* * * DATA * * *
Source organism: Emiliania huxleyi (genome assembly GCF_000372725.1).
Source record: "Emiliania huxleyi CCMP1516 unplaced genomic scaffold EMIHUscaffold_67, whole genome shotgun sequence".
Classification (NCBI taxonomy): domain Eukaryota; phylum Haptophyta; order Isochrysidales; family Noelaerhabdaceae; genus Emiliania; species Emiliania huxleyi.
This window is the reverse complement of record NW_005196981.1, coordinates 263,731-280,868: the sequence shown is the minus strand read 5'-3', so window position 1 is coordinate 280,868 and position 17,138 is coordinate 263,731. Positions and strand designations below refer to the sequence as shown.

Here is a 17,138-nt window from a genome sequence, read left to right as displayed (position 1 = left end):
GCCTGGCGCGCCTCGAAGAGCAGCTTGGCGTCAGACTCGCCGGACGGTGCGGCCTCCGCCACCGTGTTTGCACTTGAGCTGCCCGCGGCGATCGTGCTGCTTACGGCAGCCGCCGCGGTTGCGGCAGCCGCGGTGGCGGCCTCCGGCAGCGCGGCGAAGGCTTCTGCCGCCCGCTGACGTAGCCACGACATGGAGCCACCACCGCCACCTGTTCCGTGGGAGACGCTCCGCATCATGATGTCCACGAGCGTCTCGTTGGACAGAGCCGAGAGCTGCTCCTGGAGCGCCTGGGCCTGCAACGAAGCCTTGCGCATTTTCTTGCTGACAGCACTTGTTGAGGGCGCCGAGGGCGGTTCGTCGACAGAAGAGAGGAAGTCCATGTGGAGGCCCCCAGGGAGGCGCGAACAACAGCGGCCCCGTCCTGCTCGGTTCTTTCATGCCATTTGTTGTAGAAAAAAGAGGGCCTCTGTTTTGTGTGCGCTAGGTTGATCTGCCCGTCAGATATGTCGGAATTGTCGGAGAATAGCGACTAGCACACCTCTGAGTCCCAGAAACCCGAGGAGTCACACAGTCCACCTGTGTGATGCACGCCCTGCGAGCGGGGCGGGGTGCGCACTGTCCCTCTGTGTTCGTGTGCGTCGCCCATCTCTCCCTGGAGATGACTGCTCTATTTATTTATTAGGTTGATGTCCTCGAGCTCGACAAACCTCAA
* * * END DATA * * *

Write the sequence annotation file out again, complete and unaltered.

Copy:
Source organism: Emiliania huxleyi (genome assembly GCF_000372725.1).
Source record: "Emiliania huxleyi CCMP1516 unplaced genomic scaffold EMIHUscaffold_67, whole genome shotgun sequence".
Classification (NCBI taxonomy): domain Eukaryota; phylum Haptophyta; order Isochrysidales; family Noelaerhabdaceae; genus Emiliania; species Emiliania huxleyi.
This window is the reverse complement of record NW_005196981.1, coordinates 263,731-280,868: the sequence shown is the minus strand read 5'-3', so window position 1 is coordinate 280,868 and position 17,138 is coordinate 263,731. Positions and strand designations below refer to the sequence as shown.

Here is a 17,138-nt window from a genome sequence, read left to right as displayed (position 1 = left end):
GCCTGGCGCGCCTCGAAGAGCAGCTTGGCGTCAGACTCGCCGGACGGTGCGGCCTCCGCCACCGTGTTTGCACTTGAGCTGCCCGCGGCGATCGTGCTGCTTACGGCAGCCGCCGCGGTTGCGGCAGCCGCGGTGGCGGCCTCCGGCAGCGCGGCGAAGGCTTCTGCCGCCCGCTGACGTAGCCACGACATGGAGCCACCACCGCCACCTGTTCCGTGGGAGACGCTCCGCATCATGATGTCCACGAGCGTCTCGTTGGACAGAGCCGAGAGCTGCTCCTGGAGCGCCTGGGCCTGCAACGAAGCCTTGCGCATTTTCTTGCTGACAGCACTTGTTGAGGGCGCCGAGGGCGGTTCGTCGACAGAAGAGAGGAAGTCCATGTGGAGGCCCCCAGGGAGGCGCGAACAACAGCGGCCCCGTCCTGCTCGGTTCTTTCATGCCATTTGTTGTAGAAAAAAGAGGGCCTCTGTTTTGTGTGCGCTAGGTTGATCTGCCCGTCAGATATGTCGGAATTGTCGGAGAATAGCGACTAGCACACCTCTGAGTCCCAGAAACCCGAGGAGTCACACAGTCCACCTGTGTGATGCACGCCCTGCGAGCGGGGCGGGGTGCGCACTGTCCCTCTGTGTTCGTGTGCGTCGCCCATCTCTCCCTGGAGATGACTGCTCTATTTATTTATTAGGTTGATGTCCTCGAGCTCGACAAACCTCAA